Generative AI and deepfake audio poses a large danger to society living in the information as we know it. For this revolutionary technology, it will bring large negative externalities while society adapts to this new technology, caused by bad actors.
It enables disinformation and mass-creation of false narratives and media, manipulation of information, state-level political strategies, and poses a significant threat to democracy, especially as we enter the next round of presidential elections, with many adversarial actors ready to leverage this new technology to their selfish benefit.
We've built a full-stack solution to prevent this - ZK attested microphones. Within a secure enclave, we store a secret key for digital signatures, which guarantee the hardware authenticity of the recorded audio - i.e. that the audio was indeed recorded on that hardware microphone. This can be verified with well known techniques.
However this is not sufficient - this means you cannot edit the audio in a privacy-preserving way, which greatly limits the usage of hardware-attested microphones. (Imagine that you accidentally revealed some sensitive information in the audio recording, and you can't edit the audio without messing up the entire digital signature! Hugely impratical.) That's why we've developed SNARK-powered audio editing software that could apply a series of audio transformations, that could prove that the audio which was signed with the hardware digital signature was transformed into the edited audio in a digital-signature preserving and privacy-preserving way.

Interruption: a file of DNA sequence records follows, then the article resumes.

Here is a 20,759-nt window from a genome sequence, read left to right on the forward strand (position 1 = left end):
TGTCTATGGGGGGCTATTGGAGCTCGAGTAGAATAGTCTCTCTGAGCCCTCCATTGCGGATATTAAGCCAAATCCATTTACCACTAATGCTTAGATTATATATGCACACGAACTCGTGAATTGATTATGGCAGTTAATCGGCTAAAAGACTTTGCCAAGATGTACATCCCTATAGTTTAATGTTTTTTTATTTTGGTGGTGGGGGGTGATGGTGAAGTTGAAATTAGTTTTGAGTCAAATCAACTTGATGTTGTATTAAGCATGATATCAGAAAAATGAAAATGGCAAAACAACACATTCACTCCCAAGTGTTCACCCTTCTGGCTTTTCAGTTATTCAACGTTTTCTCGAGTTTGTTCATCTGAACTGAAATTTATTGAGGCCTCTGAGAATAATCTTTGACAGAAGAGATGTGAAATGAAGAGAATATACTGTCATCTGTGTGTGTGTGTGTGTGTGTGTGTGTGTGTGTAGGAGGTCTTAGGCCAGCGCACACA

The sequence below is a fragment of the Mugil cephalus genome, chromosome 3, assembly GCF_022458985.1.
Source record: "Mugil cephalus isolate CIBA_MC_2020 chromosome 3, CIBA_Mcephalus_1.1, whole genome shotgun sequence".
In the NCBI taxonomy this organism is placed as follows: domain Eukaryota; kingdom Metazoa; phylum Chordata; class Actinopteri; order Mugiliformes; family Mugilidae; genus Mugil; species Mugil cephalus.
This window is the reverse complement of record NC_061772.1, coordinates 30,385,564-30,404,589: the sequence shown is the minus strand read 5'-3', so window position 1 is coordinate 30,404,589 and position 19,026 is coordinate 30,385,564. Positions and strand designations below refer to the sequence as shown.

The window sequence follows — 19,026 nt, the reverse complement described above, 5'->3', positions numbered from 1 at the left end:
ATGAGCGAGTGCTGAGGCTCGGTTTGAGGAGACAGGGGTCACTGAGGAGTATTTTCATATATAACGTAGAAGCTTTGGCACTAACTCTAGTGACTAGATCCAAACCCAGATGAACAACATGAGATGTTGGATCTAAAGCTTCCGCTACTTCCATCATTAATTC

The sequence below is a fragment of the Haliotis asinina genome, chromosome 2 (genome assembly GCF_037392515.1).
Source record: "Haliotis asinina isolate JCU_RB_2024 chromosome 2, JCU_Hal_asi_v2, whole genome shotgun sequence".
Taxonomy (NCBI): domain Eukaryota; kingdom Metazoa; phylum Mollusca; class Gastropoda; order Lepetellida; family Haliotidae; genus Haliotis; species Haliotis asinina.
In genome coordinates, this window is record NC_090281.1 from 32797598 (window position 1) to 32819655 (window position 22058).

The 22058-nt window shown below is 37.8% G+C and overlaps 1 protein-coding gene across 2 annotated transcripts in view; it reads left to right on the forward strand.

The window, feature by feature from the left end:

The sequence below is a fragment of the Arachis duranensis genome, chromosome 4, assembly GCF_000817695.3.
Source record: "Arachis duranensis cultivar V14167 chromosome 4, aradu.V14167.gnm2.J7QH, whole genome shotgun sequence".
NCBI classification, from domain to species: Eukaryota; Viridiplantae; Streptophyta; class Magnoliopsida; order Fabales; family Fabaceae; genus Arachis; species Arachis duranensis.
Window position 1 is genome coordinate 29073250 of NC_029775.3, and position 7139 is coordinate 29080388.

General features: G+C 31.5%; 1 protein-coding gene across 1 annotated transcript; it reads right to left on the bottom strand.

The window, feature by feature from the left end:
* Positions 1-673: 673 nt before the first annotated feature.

In other words - a third-party can verify the following for any edited audio published using our system:
Our project is a truly full-stack solution with a hardware and software layer interplay.
On the hardware layer, we store a secret key for the ECDSA signature scheme on a secure enclave within an embedded circuit. For our proof-of-concept we use a Raspberry Pi which stores the secret key and this never leaves the Pi. Audio is recorded on an external microphone and signed using the secret key all on the pi. We use .wav files since they are simple byte-arrays. The wav file and signature can then be loaded onto the main computer, ready for edit.
On the main computer (i.e. software layer), each audio along with the digital hardware signature can be edited with our software. Each edit is accompanied by a ZK-SNARK proof written in Noir. The audio edit operations with the SNARK proof is privacy preserving, in that it does not reveal any information about the original digitally, and we operate within the audio hash space for fast proof generation, without compromising security properties.
We then store the proof, signature and the edited audio on IPFS, and can verify the signature and the proof on a wide range of L1/L2s. This allows third-party users to verify that the audio was edited whilst preserving the hardware signature.